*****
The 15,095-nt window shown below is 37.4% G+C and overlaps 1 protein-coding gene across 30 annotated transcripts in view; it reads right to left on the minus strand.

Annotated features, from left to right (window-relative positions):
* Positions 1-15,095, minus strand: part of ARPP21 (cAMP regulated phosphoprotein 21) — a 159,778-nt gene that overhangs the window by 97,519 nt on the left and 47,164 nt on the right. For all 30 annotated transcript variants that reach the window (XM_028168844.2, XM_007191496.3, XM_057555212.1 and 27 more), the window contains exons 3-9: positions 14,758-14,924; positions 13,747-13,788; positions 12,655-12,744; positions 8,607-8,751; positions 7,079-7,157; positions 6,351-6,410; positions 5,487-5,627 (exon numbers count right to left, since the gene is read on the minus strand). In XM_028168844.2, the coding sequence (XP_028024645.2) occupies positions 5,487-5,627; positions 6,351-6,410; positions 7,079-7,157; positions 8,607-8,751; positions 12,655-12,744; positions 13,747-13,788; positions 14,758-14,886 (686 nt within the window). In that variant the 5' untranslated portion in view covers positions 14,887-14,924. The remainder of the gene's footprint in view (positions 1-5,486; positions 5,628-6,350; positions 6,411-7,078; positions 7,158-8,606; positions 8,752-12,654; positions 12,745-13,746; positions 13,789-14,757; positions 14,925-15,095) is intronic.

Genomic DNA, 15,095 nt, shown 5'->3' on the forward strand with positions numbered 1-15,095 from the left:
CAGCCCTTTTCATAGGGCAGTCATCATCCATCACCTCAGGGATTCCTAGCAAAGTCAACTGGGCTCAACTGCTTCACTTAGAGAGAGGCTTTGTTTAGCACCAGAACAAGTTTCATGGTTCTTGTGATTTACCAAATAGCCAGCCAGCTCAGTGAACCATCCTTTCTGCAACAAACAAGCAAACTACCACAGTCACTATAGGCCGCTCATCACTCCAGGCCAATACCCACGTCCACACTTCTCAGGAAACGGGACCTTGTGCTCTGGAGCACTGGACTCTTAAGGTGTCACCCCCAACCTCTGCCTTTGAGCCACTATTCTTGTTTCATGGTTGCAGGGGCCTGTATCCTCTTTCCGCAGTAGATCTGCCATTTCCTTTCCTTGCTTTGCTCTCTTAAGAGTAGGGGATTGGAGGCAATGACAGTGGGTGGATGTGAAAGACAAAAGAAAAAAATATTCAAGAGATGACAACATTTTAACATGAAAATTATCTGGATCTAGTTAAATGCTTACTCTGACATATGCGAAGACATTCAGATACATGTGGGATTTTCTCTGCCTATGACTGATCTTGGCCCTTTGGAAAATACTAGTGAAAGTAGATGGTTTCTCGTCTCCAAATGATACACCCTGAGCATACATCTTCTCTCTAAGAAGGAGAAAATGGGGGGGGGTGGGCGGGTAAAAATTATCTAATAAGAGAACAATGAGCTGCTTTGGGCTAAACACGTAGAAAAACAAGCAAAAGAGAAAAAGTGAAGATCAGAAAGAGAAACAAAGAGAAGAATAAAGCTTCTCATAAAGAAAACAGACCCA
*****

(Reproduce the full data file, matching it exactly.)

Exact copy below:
The 15,095-nt window shown below is 37.4% G+C and overlaps 1 protein-coding gene across 30 annotated transcripts in view; it reads right to left on the minus strand.

Annotated features, from left to right (window-relative positions):
* Positions 1-15,095, minus strand: part of ARPP21 (cAMP regulated phosphoprotein 21) — a 159,778-nt gene that overhangs the window by 97,519 nt on the left and 47,164 nt on the right. For all 30 annotated transcript variants that reach the window (XM_028168844.2, XM_007191496.3, XM_057555212.1 and 27 more), the window contains exons 3-9: positions 14,758-14,924; positions 13,747-13,788; positions 12,655-12,744; positions 8,607-8,751; positions 7,079-7,157; positions 6,351-6,410; positions 5,487-5,627 (exon numbers count right to left, since the gene is read on the minus strand). In XM_028168844.2, the coding sequence (XP_028024645.2) occupies positions 5,487-5,627; positions 6,351-6,410; positions 7,079-7,157; positions 8,607-8,751; positions 12,655-12,744; positions 13,747-13,788; positions 14,758-14,886 (686 nt within the window). In that variant the 5' untranslated portion in view covers positions 14,887-14,924. The remainder of the gene's footprint in view (positions 1-5,486; positions 5,628-6,350; positions 6,411-7,078; positions 7,158-8,606; positions 8,752-12,654; positions 12,745-13,746; positions 13,789-14,757; positions 14,925-15,095) is intronic.

Genomic DNA, 15,095 nt, shown 5'->3' on the forward strand with positions numbered 1-15,095 from the left:
CAGCCCTTTTCATAGGGCAGTCATCATCCATCACCTCAGGGATTCCTAGCAAAGTCAACTGGGCTCAACTGCTTCACTTAGAGAGAGGCTTTGTTTAGCACCAGAACAAGTTTCATGGTTCTTGTGATTTACCAAATAGCCAGCCAGCTCAGTGAACCATCCTTTCTGCAACAAACAAGCAAACTACCACAGTCACTATAGGCCGCTCATCACTCCAGGCCAATACCCACGTCCACACTTCTCAGGAAACGGGACCTTGTGCTCTGGAGCACTGGACTCTTAAGGTGTCACCCCCAACCTCTGCCTTTGAGCCACTATTCTTGTTTCATGGTTGCAGGGGCCTGTATCCTCTTTCCGCAGTAGATCTGCCATTTCCTTTCCTTGCTTTGCTCTCTTAAGAGTAGGGGATTGGAGGCAATGACAGTGGGTGGATGTGAAAGACAAAAGAAAAAAATATTCAAGAGATGACAACATTTTAACATGAAAATTATCTGGATCTAGTTAAATGCTTACTCTGACATATGCGAAGACATTCAGATACATGTGGGATTTTCTCTGCCTATGACTGATCTTGGCCCTTTGGAAAATACTAGTGAAAGTAGATGGTTTCTCGTCTCCAAATGATACACCCTGAGCATACATCTTCTCTCTAAGAAGGAGAAAATGGGGGGGGGTGGGCGGGTAAAAATTATCTAATAAGAGAACAATGAGCTGCTTTGGGCTAAACACGTAGAAAAACAAGCAAAAGAGAAAAAGTGAAGATCAGAAAGAGAAACAAAGAGAAGAATAAAGCTTCTCATAAAGAAAACAGACCCA